When my husband, Ben Eriksen, and I began sailing together we learned a lot about trust, each other and relinquishing control. But most importantly, we learned to tie knots.
Ben approaches knots with the question “Will it stay secure under all conditions?” This can sometimes render his knots difficult to untie.
My approach is “Will they come untied when I want them to?” That’s why I use slippery hitches frequently.
“But slip knots come apart,” he complained.
“Not if you tie them correctly,” I always replied.
The best knot stays tied when you need it to, and easily loosens when you’re ready to untie it. Each knot has a special purpose and function. Knots that require tension, such as a sheepshank, will fall apart when slackened. A knot improperly tensioned will capsize or bend out of shape. There are loop knots like the bowline, bends that join two lines like the zeppelin bend, and lashings and splices. Still, my favorite knot-tying element is the properly used slippery hitch, which is often overlooked in sailing manuals as one of the essential knots. However, understanding its use and application will open up a variety of knot-tying opportunities.
A jammed knot can be as frustrating or dangerous as a knot that slips unplanned. But slippery hitches can be added securely to many knots, resulting in a reliable knot that easily unties when you want it to.
Consider these tips when using the slippery hitch:
Partner a slippery hitch with a standard hitch.
When tying fenders to stanchions, they should be tied close to the base or on the lower lifeline to reduce unnecessary stress that happens from torque when the fenders are tied too high. The knots used to tie fenders on can experience a lot of tensioning in rough waves when the boat has a lot of motion. Here’s where I often use a round turn and two half hitches.
If this knot jammed, it would do so on the first hitch, so I tie a slippery hitch instead by pulling only a bight of rope through the half hitch. The second hitch is standard (not slippery). It’s tied with the bight of rope that resulted from the first slippery hitch. The resulting knot cannot be accidentally slipped because the top hitch is standard, but it will not jam because the hitch most likely to jam is slippery.
I’ll use this combination of turns and hitches when lashing oars to the deck or tying to a staunch tree or piling ashore when clothesline anchoring. This round turn and two half hitches will stay secure until I’m ready to undo it. Then it will easily untie.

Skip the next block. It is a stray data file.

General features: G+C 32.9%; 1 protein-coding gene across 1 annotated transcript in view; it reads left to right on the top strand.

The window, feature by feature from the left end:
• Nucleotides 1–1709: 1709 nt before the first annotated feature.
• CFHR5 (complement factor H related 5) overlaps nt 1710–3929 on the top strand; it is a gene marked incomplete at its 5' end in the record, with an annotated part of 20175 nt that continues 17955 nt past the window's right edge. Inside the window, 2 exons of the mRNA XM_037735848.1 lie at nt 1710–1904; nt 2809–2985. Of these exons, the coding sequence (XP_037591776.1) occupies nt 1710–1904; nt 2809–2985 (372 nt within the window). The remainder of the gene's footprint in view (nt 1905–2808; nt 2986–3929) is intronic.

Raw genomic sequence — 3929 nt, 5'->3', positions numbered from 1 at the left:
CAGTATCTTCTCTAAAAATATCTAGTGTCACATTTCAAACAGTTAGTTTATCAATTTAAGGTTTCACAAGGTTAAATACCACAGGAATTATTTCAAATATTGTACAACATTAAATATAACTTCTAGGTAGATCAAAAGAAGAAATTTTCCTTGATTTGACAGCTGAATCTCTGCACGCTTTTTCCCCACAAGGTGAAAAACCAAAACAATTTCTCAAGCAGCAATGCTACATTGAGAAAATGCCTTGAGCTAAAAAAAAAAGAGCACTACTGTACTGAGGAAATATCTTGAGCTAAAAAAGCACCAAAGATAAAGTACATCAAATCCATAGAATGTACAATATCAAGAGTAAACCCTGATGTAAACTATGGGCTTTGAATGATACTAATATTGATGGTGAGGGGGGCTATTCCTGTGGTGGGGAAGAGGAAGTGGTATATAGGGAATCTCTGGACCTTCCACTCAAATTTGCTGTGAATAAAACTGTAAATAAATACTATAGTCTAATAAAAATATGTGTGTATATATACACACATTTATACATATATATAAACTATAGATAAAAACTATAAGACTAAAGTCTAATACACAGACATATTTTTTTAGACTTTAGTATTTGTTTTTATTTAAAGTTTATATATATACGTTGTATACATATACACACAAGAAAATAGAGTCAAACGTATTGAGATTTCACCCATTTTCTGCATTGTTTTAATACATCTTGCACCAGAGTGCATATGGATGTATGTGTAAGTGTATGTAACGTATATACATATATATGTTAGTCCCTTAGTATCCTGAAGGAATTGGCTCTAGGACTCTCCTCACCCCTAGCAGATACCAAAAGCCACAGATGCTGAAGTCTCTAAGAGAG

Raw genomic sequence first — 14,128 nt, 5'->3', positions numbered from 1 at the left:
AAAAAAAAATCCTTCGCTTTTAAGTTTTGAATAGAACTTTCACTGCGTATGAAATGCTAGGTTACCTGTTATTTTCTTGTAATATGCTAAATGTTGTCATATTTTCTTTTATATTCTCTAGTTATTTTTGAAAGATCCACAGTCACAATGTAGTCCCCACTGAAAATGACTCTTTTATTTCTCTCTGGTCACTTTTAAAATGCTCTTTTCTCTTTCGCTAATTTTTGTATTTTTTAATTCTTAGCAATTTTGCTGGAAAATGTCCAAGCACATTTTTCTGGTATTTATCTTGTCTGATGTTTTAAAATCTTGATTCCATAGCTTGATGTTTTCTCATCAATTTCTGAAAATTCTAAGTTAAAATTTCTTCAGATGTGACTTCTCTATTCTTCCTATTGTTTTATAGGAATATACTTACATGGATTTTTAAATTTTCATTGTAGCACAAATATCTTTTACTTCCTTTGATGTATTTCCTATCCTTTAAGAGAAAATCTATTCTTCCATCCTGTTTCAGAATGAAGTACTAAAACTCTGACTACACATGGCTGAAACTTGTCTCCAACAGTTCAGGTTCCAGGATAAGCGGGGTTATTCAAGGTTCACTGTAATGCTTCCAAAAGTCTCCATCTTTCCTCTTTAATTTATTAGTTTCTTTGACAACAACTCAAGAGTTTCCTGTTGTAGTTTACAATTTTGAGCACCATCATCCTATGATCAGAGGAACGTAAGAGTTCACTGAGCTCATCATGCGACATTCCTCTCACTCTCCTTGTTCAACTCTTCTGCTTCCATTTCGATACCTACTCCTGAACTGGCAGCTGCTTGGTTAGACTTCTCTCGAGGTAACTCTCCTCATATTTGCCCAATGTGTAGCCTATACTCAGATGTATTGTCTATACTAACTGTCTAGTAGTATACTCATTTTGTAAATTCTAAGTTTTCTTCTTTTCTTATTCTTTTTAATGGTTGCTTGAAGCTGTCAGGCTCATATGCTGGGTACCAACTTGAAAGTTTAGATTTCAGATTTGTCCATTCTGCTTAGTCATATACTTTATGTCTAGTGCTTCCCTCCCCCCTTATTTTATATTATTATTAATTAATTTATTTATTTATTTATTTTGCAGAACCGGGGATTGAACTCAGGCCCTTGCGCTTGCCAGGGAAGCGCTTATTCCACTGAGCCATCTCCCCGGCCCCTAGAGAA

Use the bitter end as insurance to prevent slipping.
One simple way to avoid untying a slippery hitch accidentally is to take the bitter end and loosely hang it through the bight made by the slip knot. If the end is pulled, then the bight will tighten on the line instead of coming undone. Be sure to hang it through loosely, as this is not required to strengthen the knot but is done only as insurance that it won’t slip if accidentally pulled. This is best used with thick lines where tying a second hitch is cumbersome.Slippery knots easily untie when the end is pulled. But sometimes lines are pulled accidentally when they are caught, stepped on or reached for.
Use tension to keep a loop from closing.
Sometimes it’s useful to tie a loop in the middle of a line that is or will become tensioned. Tying a fixed loop, such as with an overhand or figure-eight knot, will only tighten the knot more as the line is tensioned, making it impossible to untie. This is an ideal application for using a slip knot. However, because the ends are under tension, it will require an extra step to keep the loop from slipping. One great application of this method is the trucker’s hitch.
The trucker’s hitch is a series of knots used to create a makeshift block-and-tackle system for tensioning a line. I use a trucker’s hitch when tightening the corners of a boom tent or lashing my kayak to the deck.
The first loop of the trucker’s hitch is at the top and nearest the fixed end of the line. When tying my boom tent, this loop is nearest the tarp. After the first loop is made, the bitter end is passed around a stanchion or through a padeye and then passed back through the first loop. I pull the bitter end away from the loop to tighten the line, then finish with a slip knot. I’ll do this on each corner, easily adjusting the lines to get balanced tension on allcorners. Now my boom tent is ready to shed the rain.
Often I observe people using a fixed loop for the first loop of a knot such as a figure eight or bowline. If you use a slip knot instead, it will be easier to untie later. If tied correctly, making the loop with the working end, the knot can’t accidentally slip, closing the loop. The working end is passed back through the loop and tensioned, therefore keeping the loop open. This is most effectively used with very small line such as paracord or seine twine.
If you’re using your marlinspike for untying knots more than for splicing, then it’s time to study the slip knot. Never use a knot you are unsure of in a safety application. However, after some use, the slip knot will become as trusty as a proper bowline.
To read more by Teresa L. Carey, visit her website.